We recently caught up with Venero Armanno, author of The Crying Forest, who kindly gave us an interview:
Describe your book The Crying Forest
It’s a supernatural mystery set mostly in an outer western rural area of 1970s Brisbane.
After the death of her adoptive mother and a horrific incident at her school, Lía Munro and her father Paul move from Hong Kong to Australia for a new start. The two move back to Paul’s childhood home in Grandview, a place of wide-open spaces, farmland, and a terrible history. The old Rosso home appeals to Lía for reasons she cannot explain to herself, but Paul is just pleased to see her content and thriving.
Yet little by little, it becomes apparent that Grandview’s past is bloodied by supernatural rituals – all attributed to a witch known as Agata Rosso. Children have disappeared only to meet grisly ends and the families who remain in the area know more than they let on. A place that once promised to be Lía’s solace has now become an unimaginable threat. She must rely on her wits and the uncanny gifts she possesses if she hopes to escape alive – and to save everyone she cares about.
What motivated you to write this book?
Probably the house where I live! It’s a lot like the one in the book. Plus, the nearby forest where I walk my dog most days. The house is a classic of 1930s-era Gothic construction, far more suited for the dark and cold winter days of rural England than Brisbane—but that’s what’s so unique about it and made us want to buy it in the first place.
When we first moved in 20 years ago the region was much less gentrified and there were deer and nightly packs of wild dogs wandering around. Hearing those howls at night is probably all a writer really needs to get the imagination going… plus in my youth, I had two encounters with a “real” Sicilian witch, something impossible to forget.
What background research did you do?
A lot into my local area and its development in the early 20th century, from widespread farmlands into the initial stages of semi-urban development. Then there was a lot into the seventeenth and eighteenth-century European agrarian folk tales, especially from the north of Italy, where stories about witches and werewolves were really quite common.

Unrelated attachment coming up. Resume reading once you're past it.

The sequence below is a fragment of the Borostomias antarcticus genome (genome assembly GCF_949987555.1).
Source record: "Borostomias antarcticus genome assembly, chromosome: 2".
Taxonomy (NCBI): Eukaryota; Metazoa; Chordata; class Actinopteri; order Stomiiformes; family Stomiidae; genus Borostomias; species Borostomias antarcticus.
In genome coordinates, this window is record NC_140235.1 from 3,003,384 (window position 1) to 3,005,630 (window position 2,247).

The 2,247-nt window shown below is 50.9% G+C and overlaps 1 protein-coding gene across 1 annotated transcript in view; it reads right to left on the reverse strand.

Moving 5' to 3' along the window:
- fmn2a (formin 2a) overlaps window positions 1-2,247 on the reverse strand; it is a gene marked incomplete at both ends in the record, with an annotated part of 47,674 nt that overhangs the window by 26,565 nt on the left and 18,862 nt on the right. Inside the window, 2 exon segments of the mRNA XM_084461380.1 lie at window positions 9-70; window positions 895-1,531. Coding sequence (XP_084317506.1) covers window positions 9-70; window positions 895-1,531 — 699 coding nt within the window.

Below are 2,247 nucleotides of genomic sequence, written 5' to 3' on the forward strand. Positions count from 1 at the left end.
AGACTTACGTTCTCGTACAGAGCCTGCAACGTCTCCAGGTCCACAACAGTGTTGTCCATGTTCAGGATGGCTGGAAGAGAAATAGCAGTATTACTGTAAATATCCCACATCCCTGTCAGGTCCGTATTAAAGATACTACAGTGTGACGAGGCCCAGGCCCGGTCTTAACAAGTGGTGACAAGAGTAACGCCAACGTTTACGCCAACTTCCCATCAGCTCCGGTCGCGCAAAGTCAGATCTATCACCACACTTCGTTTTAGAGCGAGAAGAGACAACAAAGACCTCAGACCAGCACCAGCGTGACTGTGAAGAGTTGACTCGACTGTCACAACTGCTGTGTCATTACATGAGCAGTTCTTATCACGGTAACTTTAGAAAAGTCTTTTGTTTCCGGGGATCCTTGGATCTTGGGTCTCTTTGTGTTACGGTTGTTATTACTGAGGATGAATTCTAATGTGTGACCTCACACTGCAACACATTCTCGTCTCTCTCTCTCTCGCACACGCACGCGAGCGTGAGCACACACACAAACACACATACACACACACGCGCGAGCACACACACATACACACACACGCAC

So, are there local witches and werewolves?
Well, there are certainly folk in Australia, as well as most countries, who live and even work as witches. We always think in terms of literary or filmic negative connotations but most of my research revealed individuals and large groups practising witchcraft for what they feel is the greater good.
When it comes to werewolves, the old agrarian legends I researched didn’t talk anything at all about the images of lycanthropy that we expect from fiction. Instead, these were usually tortured souls who probably needed mental health interventions. All of which was sadly lacking at the time, of course. Understanding this, sadly we have “werewolves” everywhere.
What supernatural power do you wish you had?
On a selfish level, to fly like Superman. On a more egalitarian level, to cure illness, make people feel better i.e. I do wish I’d had the brains to be a doctor or scientific researcher.
What’s the most common myth about writers?
That we sit around drinking shots of whisky and drop a book or two while wandering around in our slippers. Writing is 99% perspiration and 1% inspiration, and takes just about all one’s effort. Having said that, I started life as a bricklayer’s labourer, and I wouldn’t dare compare the mental toil of writing, hard as it can be, with that sort of physical labour – especially in the Brisbane summer sun.
What’s your favourite under-appreciated novel?
I’ll cheat and pick a collection of novels: The Bandini Quartet by the pretty much forgotten John Fante. As Charles Bukwoski said, “Fante was my god.”
Who or what inspires you?
The great flow of life is more than enough.
What do love most about what you do?
The months and months of close attention to character, plot, detail, editing and everything else. Then being free to go out and talk to people about my book. It’s a weird mixture of loving isolation, then being freed from for about, oh, two weeks… and repeating the cycle over and over. Also, I really love my job at The University of Queensland. Being able to interact and learn from so many students is just a wonderful gift.
What’s next for you?
Another book, of course. Well, a couple. One definitely not in the supernatural or horror realm, more related to my usual sort of writing, and one which might be a very creepy continuance of a particular plot thread in The Crying Forest.
About The Crying Forest
The Crying Forest is published by IFWG Publishing and available in paperback.
Read more about Venero Armanno here: https://veneroarmanno.com/the-latest-book/